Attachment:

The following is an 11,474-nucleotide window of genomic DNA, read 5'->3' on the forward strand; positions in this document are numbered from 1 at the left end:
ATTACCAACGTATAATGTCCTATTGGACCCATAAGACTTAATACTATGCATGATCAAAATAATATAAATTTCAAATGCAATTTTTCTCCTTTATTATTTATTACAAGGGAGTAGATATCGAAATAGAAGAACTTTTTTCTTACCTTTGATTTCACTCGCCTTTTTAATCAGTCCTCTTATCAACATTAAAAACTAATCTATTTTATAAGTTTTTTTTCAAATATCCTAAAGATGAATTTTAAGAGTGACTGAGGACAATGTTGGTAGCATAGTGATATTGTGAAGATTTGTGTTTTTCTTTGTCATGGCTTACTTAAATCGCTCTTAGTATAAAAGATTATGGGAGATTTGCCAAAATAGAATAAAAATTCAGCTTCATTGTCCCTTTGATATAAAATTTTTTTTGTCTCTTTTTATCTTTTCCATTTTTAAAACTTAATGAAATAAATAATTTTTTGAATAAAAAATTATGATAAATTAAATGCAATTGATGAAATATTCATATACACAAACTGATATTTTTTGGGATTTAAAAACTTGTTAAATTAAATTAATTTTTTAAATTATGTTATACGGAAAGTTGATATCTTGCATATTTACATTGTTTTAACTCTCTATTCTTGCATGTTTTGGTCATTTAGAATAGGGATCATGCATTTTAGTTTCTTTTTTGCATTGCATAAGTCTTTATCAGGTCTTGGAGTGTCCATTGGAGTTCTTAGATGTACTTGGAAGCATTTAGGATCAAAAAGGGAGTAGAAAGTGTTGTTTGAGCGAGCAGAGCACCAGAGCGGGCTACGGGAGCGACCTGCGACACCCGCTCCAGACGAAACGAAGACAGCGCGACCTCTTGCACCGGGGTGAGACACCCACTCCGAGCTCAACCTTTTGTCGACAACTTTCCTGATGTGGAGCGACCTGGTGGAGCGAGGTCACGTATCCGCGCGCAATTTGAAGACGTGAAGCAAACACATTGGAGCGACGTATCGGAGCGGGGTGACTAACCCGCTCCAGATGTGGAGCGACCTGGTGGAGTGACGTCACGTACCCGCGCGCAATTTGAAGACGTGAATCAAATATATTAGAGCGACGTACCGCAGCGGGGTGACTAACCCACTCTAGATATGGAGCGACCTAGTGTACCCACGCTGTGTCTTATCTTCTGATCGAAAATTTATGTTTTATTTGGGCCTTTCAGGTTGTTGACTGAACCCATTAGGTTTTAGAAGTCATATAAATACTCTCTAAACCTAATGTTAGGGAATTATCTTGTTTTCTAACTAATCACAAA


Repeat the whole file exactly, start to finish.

The following is an 11,474-nucleotide window of genomic DNA, read 5'->3' on the forward strand; positions in this document are numbered from 1 at the left end:
ATTACCAACGTATAATGTCCTATTGGACCCATAAGACTTAATACTATGCATGATCAAAATAATATAAATTTCAAATGCAATTTTTCTCCTTTATTATTTATTACAAGGGAGTAGATATCGAAATAGAAGAACTTTTTTCTTACCTTTGATTTCACTCGCCTTTTTAATCAGTCCTCTTATCAACATTAAAAACTAATCTATTTTATAAGTTTTTTTTCAAATATCCTAAAGATGAATTTTAAGAGTGACTGAGGACAATGTTGGTAGCATAGTGATATTGTGAAGATTTGTGTTTTTCTTTGTCATGGCTTACTTAAATCGCTCTTAGTATAAAAGATTATGGGAGATTTGCCAAAATAGAATAAAAATTCAGCTTCATTGTCCCTTTGATATAAAATTTTTTTTGTCTCTTTTTATCTTTTCCATTTTTAAAACTTAATGAAATAAATAATTTTTTGAATAAAAAATTATGATAAATTAAATGCAATTGATGAAATATTCATATACACAAACTGATATTTTTTGGGATTTAAAAACTTGTTAAATTAAATTAATTTTTTAAATTATGTTATACGGAAAGTTGATATCTTGCATATTTACATTGTTTTAACTCTCTATTCTTGCATGTTTTGGTCATTTAGAATAGGGATCATGCATTTTAGTTTCTTTTTTGCATTGCATAAGTCTTTATCAGGTCTTGGAGTGTCCATTGGAGTTCTTAGATGTACTTGGAAGCATTTAGGATCAAAAAGGGAGTAGAAAGTGTTGTTTGAGCGAGCAGAGCACCAGAGCGGGCTACGGGAGCGACCTGCGACACCCGCTCCAGACGAAACGAAGACAGCGCGACCTCTTGCACCGGGGTGAGACACCCACTCCGAGCTCAACCTTTTGTCGACAACTTTCCTGATGTGGAGCGACCTGGTGGAGCGAGGTCACGTATCCGCGCGCAATTTGAAGACGTGAAGCAAACACATTGGAGCGACGTATCGGAGCGGGGTGACTAACCCGCTCCAGATGTGGAGCGACCTGGTGGAGTGACGTCACGTACCCGCGCGCAATTTGAAGACGTGAATCAAATATATTAGAGCGACGTACCGCAGCGGGGTGACTAACCCACTCTAGATATGGAGCGACCTAGTGTACCCACGCTGTGTCTTATCTTCTGATCGAAAATTTATGTTTTATTTGGGCCTTTCAGGTTGTTGACTGAACCCATTAGGTTTTAGAAGTCATATAAATACTCTCTAAACCTAATGTTAGGGAATTATCTTGTTTTCTAACTAATCACAAA